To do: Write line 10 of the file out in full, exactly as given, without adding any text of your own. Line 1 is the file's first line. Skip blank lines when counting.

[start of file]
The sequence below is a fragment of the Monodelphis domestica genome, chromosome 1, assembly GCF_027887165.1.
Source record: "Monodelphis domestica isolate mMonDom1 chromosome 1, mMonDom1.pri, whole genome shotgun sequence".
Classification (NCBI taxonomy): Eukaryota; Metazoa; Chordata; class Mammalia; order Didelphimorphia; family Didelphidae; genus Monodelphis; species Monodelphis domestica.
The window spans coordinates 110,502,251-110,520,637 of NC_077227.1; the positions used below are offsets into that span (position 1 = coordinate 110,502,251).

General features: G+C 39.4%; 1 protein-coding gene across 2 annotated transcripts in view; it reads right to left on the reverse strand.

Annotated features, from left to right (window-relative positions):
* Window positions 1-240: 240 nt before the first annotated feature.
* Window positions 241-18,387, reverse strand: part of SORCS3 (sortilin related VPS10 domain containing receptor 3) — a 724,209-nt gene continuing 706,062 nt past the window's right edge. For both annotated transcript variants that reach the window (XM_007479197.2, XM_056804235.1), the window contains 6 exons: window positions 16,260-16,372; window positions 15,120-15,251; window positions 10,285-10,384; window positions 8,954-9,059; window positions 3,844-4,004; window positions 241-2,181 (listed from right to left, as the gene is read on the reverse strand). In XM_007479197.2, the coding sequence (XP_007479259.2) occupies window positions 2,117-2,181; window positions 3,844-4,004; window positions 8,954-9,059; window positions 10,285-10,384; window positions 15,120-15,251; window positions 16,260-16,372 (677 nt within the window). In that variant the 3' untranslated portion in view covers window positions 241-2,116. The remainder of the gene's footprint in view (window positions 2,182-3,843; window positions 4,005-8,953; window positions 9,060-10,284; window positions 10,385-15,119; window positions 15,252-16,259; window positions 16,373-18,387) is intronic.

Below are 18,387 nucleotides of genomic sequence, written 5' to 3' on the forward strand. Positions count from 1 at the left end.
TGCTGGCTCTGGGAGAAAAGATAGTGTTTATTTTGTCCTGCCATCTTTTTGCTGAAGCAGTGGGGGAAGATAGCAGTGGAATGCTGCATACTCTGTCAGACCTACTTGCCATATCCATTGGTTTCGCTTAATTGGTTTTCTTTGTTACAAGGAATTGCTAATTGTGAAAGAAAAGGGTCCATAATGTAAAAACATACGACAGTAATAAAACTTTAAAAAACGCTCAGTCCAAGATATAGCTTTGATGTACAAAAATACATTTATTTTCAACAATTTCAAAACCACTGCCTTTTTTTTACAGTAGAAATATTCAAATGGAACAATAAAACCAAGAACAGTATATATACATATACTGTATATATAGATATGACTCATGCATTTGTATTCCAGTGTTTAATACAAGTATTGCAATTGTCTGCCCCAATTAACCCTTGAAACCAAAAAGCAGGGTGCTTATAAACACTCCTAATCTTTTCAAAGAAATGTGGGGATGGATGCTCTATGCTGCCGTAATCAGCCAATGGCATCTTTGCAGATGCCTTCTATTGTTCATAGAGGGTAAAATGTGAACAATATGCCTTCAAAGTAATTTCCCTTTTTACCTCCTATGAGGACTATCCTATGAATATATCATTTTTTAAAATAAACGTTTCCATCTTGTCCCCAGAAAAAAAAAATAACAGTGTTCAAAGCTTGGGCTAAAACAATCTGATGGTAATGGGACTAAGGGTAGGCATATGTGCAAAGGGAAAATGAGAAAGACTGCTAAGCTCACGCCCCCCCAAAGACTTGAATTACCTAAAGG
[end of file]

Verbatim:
TGCTGGCTCTGGGAGAAAAGATAGTGTTTATTTTGTCCTGCCATCTTTTTGCTGAAGCAGTGGGGGAAGATAGCAGTGGAATGCTGCATACTCTGTCAGACCTACTTGCCATATCCATTGGTTTCGCTTAATTGGTTTTCTTTGTTACAAGGAATTGCTAATTGTGAAAGAAAAGGGTCCATAATGTAAAAACATACGACAGTAATAAAACTTTAAAAAACGCTCAGTCCAAGATATAGCTTTGATGTACAAAAATACATTTATTTTCAACAATTTCAAAACCACTGCCTTTTTTTTACAGTAGAAATATTCAAATGGAACAATAAAACCAAGAACAGTATATATACATATACTGTATATATAGATATGACTCATGCATTTGTATTCCAGTGTTTAATACAAGTATTGCAATTGTCTGCCCCAATTAACCCTTGAAACCAAAAAGCAGGGTGCTTATAAACACTCCTAATCTTTTCAAAGAAATGTGGGGATGGATGCTCTATGCTGCCGTAATCAGCCAATGGCATCTTTGCAGATGCCTTCTATTGTTCATAGAGGGTAAAATGTGAACAATATGCCTTCAAAGTAATTTCCCTTTTTACCTCCTATGAGGACTATCCTATGAATATATCATTTTTTAAAATAAACGTTTCCATCTTGTCCCCAGAAAAAAAAAATAACAGTGTTCAAAGCTTGGGCTAAAACAATCTGATGGTAATGGGACTAAGGGTAGGCATATGTGCAAAGGGAAAATGAGAAAGACTGCTAAGCTCACGCCCCCCCAAAGACTTGAATTACCTAAAGG